A new gene control system:
Infertility from excessive population size develops faster than can be accounted for by the ordinarily understood mutations of DNA.  This used to vex me.  I was raised in the era when DNA was king.  We were taught 1 base pair mutation alters one gene changing one protein causing one disease.  This happens, but it is rare. 

While DNA  was the prince of chemicals, RNA was just a sort of errand boy.  RNA transferred information from the DNA in the nucleus to the ribosome, itself made of RNA, where the protein was to be made.  Other RNA brought the amino acids to the ribosome to be hooked up into a chain that became a protein.  We didn’t worry much about how that protein got folded up into its proper shape.  And we didn’t worry much about what turned genes on and off.  We didn’t know and since we assumed we knew everything important there was to know – then as now – it couldn’t have been important. 

Then some rogue started noticing that there were things that controlled genes.  Best studied is methylation, which just means hooking a carbon atom and its attendant hydrogens onto the outside of a DNA double helix.  This tends to turn the DNA off.  Or, instead of a methyl group, you can put on an ethyl group, which means two carbon atoms and their hydrogens.  Then changes in the chromosomes themselves can influence gene expression.  The whole field is called epigenetics.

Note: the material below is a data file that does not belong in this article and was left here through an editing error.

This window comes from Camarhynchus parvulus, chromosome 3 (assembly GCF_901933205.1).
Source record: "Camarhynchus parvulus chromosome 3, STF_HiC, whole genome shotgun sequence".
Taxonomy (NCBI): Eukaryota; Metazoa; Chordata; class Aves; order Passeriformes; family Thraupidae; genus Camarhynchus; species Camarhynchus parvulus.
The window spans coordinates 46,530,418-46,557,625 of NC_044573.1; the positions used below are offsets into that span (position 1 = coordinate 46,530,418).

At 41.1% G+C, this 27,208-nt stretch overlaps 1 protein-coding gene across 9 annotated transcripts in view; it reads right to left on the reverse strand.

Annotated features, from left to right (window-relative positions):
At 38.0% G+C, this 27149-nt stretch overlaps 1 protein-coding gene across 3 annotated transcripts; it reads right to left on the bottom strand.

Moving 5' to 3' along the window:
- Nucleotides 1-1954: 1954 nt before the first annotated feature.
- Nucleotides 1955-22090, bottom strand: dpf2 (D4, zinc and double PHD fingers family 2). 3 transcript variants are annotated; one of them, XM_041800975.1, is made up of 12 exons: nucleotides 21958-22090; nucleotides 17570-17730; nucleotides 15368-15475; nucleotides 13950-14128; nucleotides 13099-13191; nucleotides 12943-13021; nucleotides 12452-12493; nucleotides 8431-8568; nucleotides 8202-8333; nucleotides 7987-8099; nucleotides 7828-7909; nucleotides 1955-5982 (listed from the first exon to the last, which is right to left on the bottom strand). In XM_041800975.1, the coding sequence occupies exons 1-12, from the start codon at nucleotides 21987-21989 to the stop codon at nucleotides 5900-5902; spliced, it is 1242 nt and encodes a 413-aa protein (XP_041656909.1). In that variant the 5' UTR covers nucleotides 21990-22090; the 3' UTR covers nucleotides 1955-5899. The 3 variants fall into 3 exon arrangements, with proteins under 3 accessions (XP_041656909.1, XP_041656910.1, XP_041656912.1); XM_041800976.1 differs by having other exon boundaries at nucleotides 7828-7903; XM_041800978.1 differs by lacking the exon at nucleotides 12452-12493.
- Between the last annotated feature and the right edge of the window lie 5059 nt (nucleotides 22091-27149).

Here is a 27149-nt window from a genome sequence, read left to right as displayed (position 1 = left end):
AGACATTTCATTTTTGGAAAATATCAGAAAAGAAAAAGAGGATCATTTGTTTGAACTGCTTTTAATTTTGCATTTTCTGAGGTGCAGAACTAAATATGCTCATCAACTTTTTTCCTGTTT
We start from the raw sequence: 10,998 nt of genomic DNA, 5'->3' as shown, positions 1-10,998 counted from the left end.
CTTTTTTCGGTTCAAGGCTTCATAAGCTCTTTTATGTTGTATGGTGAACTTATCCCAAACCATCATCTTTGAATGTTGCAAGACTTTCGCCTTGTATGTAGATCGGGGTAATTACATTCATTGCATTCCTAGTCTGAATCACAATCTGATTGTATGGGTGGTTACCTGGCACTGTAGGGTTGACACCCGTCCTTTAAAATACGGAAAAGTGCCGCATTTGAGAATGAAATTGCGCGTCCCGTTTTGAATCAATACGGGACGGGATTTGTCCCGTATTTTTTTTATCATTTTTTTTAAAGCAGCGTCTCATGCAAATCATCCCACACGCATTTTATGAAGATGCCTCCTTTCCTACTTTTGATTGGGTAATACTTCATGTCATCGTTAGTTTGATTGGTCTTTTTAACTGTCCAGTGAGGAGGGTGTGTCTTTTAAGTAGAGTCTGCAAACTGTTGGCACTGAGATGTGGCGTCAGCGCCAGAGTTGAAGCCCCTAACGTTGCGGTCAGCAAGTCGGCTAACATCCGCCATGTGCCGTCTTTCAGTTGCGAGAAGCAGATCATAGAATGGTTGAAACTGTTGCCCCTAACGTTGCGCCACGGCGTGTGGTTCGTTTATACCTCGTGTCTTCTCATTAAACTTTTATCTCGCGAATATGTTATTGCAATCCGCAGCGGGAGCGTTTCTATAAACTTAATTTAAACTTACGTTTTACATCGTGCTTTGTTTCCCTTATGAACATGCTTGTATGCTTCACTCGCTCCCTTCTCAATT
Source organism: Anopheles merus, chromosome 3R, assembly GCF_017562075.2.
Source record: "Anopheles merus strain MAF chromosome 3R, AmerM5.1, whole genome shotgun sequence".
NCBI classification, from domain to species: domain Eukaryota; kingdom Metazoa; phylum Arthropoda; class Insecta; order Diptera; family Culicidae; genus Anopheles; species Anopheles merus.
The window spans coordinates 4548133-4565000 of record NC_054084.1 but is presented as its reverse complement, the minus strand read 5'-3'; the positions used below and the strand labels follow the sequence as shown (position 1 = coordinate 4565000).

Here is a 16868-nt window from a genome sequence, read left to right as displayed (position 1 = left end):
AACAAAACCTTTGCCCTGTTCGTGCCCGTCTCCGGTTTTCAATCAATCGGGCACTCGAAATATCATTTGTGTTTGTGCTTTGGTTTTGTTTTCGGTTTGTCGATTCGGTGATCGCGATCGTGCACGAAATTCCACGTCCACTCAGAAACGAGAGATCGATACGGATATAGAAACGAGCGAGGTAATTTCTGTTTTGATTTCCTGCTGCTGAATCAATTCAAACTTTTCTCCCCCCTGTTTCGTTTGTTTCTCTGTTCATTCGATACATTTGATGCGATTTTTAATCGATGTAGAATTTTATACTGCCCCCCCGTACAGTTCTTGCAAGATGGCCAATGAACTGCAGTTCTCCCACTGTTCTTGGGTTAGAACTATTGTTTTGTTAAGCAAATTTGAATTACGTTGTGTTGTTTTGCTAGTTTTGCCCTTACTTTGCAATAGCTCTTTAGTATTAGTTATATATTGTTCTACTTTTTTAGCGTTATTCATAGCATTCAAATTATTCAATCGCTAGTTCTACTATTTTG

When the first papers about epigenetics came out I ignored them.  I had been brainwashed with the DNA story and this only seemed to be a distraction.  But eventually I as I learned more about epigenetics I realized that this was something inheritable and fast changing, exactly what I needed to account for the rapid change in fertility that is so obvious everywhere once you begin to look for it. 

So I got smug again.  Well now it turns out that there is an entirely new way of tweaking genes.  (Hiding in Plane Sight, Miriam I. Rosenberg and Claude Desplan SCIENCE vol. 329 no. 5989 July 16 2010 page 284)  It’s our old friend RNA again.  It turns out that there are tiny bits of RNA that are so small they cannot code for a protein, only for a few amino acids.  But they are sufficient to change the expression of genes. 

So I am desolate.  I am reminded of one of my favorite cartoons out of Punch magazine.  The detective and the bobby are standing in what looks like a study or maybe a séance room over the body of an oddly dressed man with a rat like face holding a letter and lying with an exotic dagger in his chest with a bottle of poison beside him while a large spider dangles in one draped corner of the room, and a snake is coiled in another corner, a shadowy figure is passing by the window and there are arcane posters on the walls.  The detective is saying, “You know, I don’t think we’re ever going to get to the bottom of this.” 

Methylation I thought I could eventually learn to like.  But I despair of figuring out this new business.  The paper is clear enough on what they are discussing.  But I cannot at this point figure out how to hijack the subject to have it account for what I want to discuss. 

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